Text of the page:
Eagles-Packers: What we learned
GREEN BAY, Wis. -- The Philadelphia Eagles, with quarterback Nick Foles, are a team on the rise.
The Green Bay Packers, without quarterback Aaron Rodgers, are a team in danger of sinking out of the NFC playoff race.
The Eagles did not have the ball for long, but they had it long enough to connect for three big plays to defeat the Packers 27-13 on Sunday.
Foles threw two long touchdown passes to wide receiver Riley Cooper and another to wide receiver DeSean Jackson, and running back LeSean McCoy had 155 of the Eagles' 204 rushing yards. Philadelphia has won two in a row to improve to 5-5, including a stunning 5-1 on the road.
"It feels good to get the win," Foles said. "It was another great team win. We just have to keep moving but I felt good out there, felt like the guys were doing a great job. Receivers were making some good plays and helping me out. It was a good win."
Foles' big plays were enough against the Packers (5-4), who were at a rare quarterbacking disadvantage and lost back-to-back home games for the first time since 2008.
From 1992 through the first eight games of 2013, the Packers used only Brett Favre, Rodgers and Matt Flynn as starting quarterbacks. With Rodgers out with a broken collarbone, 33-year-old Seneca Wallace made his first start since Jan. 1, 2012. Wallace, however, lasted just one series after injuring his groin and was replaced by Scott Tolzien, who was called up from the practice squad on Wednesday.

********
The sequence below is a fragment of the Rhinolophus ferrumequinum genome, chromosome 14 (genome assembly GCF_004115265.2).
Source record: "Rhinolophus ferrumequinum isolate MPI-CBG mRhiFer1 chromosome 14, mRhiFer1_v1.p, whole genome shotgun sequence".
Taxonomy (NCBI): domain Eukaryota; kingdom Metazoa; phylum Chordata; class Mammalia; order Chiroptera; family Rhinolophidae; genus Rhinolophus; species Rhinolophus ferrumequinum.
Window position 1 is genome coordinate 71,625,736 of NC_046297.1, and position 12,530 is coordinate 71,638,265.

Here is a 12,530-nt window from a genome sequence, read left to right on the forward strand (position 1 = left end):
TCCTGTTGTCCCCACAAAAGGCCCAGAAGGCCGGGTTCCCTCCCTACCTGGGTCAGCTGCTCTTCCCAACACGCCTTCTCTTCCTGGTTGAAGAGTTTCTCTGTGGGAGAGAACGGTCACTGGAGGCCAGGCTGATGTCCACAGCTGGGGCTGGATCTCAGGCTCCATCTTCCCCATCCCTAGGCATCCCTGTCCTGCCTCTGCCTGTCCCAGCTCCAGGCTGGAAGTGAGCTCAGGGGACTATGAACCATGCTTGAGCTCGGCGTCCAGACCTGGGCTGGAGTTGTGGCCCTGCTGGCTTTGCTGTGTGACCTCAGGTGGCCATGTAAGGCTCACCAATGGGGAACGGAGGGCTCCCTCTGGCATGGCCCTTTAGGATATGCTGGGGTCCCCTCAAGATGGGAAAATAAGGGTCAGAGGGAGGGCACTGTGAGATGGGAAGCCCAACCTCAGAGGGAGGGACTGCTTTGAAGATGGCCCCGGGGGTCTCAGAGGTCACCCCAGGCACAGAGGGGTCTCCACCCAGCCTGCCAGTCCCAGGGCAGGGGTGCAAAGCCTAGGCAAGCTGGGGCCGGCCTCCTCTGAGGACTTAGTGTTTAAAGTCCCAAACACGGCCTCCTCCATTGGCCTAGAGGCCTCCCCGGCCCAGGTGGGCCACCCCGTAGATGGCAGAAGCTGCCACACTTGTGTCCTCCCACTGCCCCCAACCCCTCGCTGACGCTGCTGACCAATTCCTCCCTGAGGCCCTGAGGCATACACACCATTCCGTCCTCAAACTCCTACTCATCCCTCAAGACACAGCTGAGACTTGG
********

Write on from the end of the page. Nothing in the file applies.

Tolzien completed 24 of 39 passes for 280 yards with one touchdown and two interceptions in his first career regular-season action. He will start next week against the New York Giants, giving the Packers their third starter in as many weeks after a run of almost unparalleled quarterback stability. Only two starts by Flynn interrupted the 22 years of Favre and Rodgers.
"We're running plays he hasn't even practiced yet," Packers coach Mike McCarthy said of Tolzien, an undrafted free agent in 2011 out of Wisconsin who was released by the San Francisco 49ers after their final cuts this summer.
What the Packers said
"I don't necessarily buy into the whole notion of (teams) always have to rally around the quarterback. I think I can give you a pretty clear picture of that. I understand the importance of the quarterback position, but it was important for everybody to go out and do their job today and play the best that they can and do the little things. There's a lot of fundamental issues we had on the field today, and that's really what we tried to stress as a football team going into it. Everybody just needs to do their job and do it the best they can, and we would win the game, and I felt that in my heart. And if we would have been able to accomplish that, I think we would have gotten that done." -- Coach Mike McCarthy.
"We've got to win. That's where we go. Obviously, we have two losses (in a row), but if you look at how we lost, we still have a chance in the fourth quarter, and we weren't able to get off the field. You look at the Chicago game with them running the clock down, and this game as well where we're within reach. Obviously, we're going to put that on our hat, my hat, to do a better job of forcing the three-and-out, stopping them, getting the ball back to our offense and giving us a chance to score. We've got to come out and get this win -- we're 5-4 right now -- but we need to come out and get this win next week. We'll be playing an improved Giants team." -- Linebacker Clay Matthews.
What the Eagles said